During the recent anti-Japanese protests that were organized in several cities largely via the Internet and through cell-phones, demonstrators received text messages from the police warning them to behave. In the dynamic city of Shenzhen near Hong Kong, those wishing to use instant-messaging software must register under their real names and be vetted by the Tencent company, RFA reported. The object of this exercise, as with some other new media policies, is to intimidate.
For those who do not readily practice self-censorship, other approaches are used. On 29 August, police raided the Beijing offices of the NGO known as the Empowerment and Rights Institute to search its offices and computer files. At the same time, 10 plainclothes police officers visited the home of Hou Wenzhou, who heads the NGO, shortly before the arrival in China of Louise Arbour, who is the UN's high commissioner for human rights. Hou has been particularly active in investigating issues like land confiscations and police torture.
The question remains as to how matters will develop in the longer term. Veteran China-watcher Jasper Becker argued in his 2000 book "The Chinese" that the dead weight of history will be too much to throw off. He wrote that a small elite will probably continue to rule through a centralized bureaucracy "over the destiny of the vast majority of submissive, relatively poor, and ill-educated peasants.... Vast disparities in wealth and status, which have always existed, will increase." He nonetheless feels that television has helped the Chinese peasants -- whom he calls "the largest disenfranchised group in the world" -- by bringing them news of taxation legislation and other relevant laws. Becker also believes that the authorities will continue to ignore environmental protests and the problems that led to them only at their peril.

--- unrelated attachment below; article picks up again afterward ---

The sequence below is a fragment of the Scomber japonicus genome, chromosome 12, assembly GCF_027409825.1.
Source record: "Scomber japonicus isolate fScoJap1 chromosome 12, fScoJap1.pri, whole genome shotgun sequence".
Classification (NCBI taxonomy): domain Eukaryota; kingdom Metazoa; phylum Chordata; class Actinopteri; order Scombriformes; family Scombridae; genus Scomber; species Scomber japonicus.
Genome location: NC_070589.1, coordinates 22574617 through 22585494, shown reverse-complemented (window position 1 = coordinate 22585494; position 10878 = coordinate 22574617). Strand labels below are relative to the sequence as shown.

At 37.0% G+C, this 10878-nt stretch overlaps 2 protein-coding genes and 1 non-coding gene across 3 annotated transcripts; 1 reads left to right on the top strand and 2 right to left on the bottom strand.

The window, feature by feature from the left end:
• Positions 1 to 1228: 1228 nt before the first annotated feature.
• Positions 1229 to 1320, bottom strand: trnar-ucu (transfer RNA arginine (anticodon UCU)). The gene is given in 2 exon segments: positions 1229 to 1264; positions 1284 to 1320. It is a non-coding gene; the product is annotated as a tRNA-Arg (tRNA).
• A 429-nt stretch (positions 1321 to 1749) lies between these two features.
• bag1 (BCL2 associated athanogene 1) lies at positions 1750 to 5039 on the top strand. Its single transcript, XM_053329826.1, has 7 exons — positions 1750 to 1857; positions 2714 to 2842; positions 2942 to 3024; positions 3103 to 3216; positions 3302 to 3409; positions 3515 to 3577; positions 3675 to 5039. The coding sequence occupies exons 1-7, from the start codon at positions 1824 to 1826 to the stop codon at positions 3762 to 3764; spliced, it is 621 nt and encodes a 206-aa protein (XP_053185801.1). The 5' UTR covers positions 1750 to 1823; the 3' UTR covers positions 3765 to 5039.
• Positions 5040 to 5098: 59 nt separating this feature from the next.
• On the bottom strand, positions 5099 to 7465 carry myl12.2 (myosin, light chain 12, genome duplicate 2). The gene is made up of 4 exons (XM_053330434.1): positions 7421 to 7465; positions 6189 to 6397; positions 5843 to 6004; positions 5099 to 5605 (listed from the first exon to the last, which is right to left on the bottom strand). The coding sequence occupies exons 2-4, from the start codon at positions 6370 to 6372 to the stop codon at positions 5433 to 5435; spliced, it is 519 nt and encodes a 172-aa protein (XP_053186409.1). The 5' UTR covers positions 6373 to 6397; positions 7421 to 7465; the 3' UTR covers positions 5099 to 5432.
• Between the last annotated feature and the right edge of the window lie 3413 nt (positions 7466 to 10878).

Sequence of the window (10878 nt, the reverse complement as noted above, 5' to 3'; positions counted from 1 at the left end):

'The Masses Will Soon Rise...'
Octogenarian veteran dissident journalist Liu Binyan told RFA from his home in the United States in March that he, however, expects a massive upheaval. "The masses will soon rise, and people from different regions will join hands in their struggle. There will be great disorder, and the [CCP's] dynasty will soon collapse. Their actions do not square with their promises," Liu said.
He argued that rapid growth has enriched corrupt government officials and a small urban elite but at the cost of widening the gap between haves and have-nots, including migrant workers as well as the peasants. Liu pointed out that some migrants have committed suicide by self-immolation to draw attention to their plight.
Liu continues to display the same contempt for China's intellectuals that characterized much of his earlier writing, in which he dismissed them as toadies. But Liu takes heart that "on the Internet, you can see young and vigorous Chinese intellectuals in their 30s and 40s identifying themselves with workers and farmers. This is most encouraging."